We had a simple delicious meal of potatoes, puffed lotus seeds and peanuts and a nice Mexican surprise of chia lemon water! That day was one where the family observed abstinence from grains. They have only been in Vrindivan for 4 years and I am obsessed with trying to relate and understand the transition to their lifestyle. I see so many changes, so many sacrifices. By the way, I’ll remember it when I’m complaining I can’t find good chocolate in San Miguel. Boo hoo. But I think for them, it’s such a dream to live in Vrindavan, the lifestlye is also part of that dream.
The kids created their own bubble game, filling their hands with soap and blowing bubbles, passing them to each other, I remarked to myself that most kids need so much to play these days and here they were enjoying something so simple. They don’t have many things so they are able to create their own games. 5 year old, Radha runs to the kitchen to feed her monkeys that come asking for food.
The following day we took Kishore and Poorima to visit three very very holy sites. Rasa had gotten sick and had to stay at home and little Radha curled up next to her all day. Kishore now took on his appreciated role helping us communicate with the driver and guarding us from oncoming monkeys.And he colorfully and perfectly explained to me all the stories related to this holy sites. This is his world view. His world is viewed through the lens of all these stories that are perfect of the imagination of a10 year old. Giant Krishna stepping down on giant serpent heads, pulling up mountains, milk appearing in the bathing waters, flying monkeys-I listened and thought that in the west 10year old boys have Disney, super heroes ,video games, karate turtles and pokemon cards (i’m dating myself) and here it’s the same only the super hero is Krishna, a shape shifting divinity with a lot of girlfriends and everything else an expansion of him. In Kishore’s world these aren’t comic books or movies but actual events and places right where we were walking.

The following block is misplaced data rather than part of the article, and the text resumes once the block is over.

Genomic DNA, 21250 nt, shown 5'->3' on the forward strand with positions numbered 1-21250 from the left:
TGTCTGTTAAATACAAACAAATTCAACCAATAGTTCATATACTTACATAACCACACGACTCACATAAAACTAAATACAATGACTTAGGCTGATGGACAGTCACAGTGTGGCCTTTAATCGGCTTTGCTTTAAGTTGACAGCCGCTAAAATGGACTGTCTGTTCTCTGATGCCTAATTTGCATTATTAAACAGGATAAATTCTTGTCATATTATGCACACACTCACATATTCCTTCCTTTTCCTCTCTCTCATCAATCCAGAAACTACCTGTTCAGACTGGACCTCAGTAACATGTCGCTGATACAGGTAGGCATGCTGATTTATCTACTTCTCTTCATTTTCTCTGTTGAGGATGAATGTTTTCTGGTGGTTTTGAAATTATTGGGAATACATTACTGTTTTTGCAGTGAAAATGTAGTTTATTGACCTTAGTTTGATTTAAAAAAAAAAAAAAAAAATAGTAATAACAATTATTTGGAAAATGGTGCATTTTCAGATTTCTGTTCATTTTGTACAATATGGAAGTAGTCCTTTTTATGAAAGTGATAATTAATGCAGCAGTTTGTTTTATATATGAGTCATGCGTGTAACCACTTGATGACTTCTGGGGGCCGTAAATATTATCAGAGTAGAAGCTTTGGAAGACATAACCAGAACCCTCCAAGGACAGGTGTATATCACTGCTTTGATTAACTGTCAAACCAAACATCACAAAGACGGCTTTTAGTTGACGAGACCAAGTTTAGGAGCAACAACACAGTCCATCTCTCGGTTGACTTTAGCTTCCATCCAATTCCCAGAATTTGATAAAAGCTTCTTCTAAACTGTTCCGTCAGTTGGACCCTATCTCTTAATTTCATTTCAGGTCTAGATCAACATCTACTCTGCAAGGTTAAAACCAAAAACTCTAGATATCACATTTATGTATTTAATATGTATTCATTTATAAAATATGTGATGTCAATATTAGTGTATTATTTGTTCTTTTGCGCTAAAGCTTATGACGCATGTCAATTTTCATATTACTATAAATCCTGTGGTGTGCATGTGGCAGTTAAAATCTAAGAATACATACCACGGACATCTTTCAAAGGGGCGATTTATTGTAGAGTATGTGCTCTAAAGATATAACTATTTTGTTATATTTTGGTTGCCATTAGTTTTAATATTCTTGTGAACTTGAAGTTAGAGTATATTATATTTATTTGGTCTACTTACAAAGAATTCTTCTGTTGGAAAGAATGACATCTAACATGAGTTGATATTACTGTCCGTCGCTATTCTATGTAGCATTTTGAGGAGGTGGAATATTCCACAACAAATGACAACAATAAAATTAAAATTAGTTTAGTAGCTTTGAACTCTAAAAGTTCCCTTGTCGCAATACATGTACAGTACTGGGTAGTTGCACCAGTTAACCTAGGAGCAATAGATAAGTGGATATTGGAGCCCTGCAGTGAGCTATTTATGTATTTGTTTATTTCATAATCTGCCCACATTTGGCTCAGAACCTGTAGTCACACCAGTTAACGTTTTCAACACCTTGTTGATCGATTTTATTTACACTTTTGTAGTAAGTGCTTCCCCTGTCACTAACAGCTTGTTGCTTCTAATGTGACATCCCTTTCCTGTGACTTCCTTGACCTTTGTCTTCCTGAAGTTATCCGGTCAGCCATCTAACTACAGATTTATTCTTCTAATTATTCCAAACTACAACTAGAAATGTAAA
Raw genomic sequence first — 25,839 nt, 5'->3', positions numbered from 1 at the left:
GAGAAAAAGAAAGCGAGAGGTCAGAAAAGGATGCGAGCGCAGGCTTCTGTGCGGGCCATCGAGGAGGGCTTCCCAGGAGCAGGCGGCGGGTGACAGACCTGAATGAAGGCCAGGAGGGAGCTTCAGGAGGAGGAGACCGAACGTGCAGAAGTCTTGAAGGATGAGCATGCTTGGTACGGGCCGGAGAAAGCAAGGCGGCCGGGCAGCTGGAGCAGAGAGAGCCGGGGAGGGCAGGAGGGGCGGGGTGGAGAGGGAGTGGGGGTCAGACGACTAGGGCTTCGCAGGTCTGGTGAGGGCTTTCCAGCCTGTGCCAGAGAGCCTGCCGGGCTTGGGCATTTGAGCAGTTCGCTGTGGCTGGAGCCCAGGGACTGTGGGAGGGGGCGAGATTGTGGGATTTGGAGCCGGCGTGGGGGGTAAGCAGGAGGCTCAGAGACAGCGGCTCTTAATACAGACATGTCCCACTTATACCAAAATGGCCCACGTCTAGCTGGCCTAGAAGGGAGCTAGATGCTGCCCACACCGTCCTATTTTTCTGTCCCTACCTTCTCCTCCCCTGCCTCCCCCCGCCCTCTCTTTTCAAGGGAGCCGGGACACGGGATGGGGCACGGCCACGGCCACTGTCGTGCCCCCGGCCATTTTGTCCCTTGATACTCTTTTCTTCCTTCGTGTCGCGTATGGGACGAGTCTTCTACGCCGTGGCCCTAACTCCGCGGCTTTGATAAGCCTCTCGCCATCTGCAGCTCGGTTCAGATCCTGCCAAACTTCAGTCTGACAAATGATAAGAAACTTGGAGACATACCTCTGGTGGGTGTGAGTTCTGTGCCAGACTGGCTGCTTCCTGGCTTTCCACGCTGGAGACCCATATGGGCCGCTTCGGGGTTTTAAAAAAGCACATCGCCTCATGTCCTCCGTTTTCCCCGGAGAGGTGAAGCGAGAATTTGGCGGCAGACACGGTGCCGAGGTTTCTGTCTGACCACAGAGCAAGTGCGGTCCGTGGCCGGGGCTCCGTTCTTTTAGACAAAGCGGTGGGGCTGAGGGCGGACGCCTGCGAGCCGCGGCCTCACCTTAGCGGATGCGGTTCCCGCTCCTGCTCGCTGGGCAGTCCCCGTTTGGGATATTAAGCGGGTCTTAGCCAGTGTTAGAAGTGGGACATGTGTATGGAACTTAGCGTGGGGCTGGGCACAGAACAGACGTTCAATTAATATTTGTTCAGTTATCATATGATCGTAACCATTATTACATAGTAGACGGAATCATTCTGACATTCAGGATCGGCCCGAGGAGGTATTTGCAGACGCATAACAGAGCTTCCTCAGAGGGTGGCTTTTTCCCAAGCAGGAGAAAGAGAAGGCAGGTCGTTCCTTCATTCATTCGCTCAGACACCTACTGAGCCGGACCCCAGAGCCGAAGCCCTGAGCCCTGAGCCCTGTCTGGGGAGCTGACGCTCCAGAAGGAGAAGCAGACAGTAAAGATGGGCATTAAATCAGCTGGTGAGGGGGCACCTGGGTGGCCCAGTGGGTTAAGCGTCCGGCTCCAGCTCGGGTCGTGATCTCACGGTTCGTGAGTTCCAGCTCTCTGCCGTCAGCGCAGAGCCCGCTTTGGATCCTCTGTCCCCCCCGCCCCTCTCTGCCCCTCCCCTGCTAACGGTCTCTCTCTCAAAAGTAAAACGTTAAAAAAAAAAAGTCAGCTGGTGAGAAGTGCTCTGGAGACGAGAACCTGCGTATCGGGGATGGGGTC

Kisohore and Poornima taught me how to properly sanctify myself in the holy bathing sites. “When you bathe here, all your sins go away,” Kishore said. “what if you have no sins?” I asked. He stopped thought and answered, “Up until you are 5 you have no sins and then after that you start getting them.’ Hmm, this was the first moment that I started to think that it’s really all the same. All the devotion for a god whether it be a flute playing blue skinned androgynous sheep herder surrounded by beautiful women or a guy hanging on a cross, or whatever image you create. And the believers circumventing the town on foot or proceeding by laying down on their side taking a step and laying down again is not so much different than those that crawl on their knees for miles to the nearby church near where I live.
For Kishore, his world is full of real wild pigs that bite like pit bulls, dogs that kill young children, snakes that hide in the rice fields, the simultaneously stunning peacocks with deadly sharp claws, the turtles that follow your swimming path, the swans that attack, worms that burn and of course mob attacking monkeys on and on. He isn’t playing some video game with monsters and creatures, he is in it. I too had to grow some courage.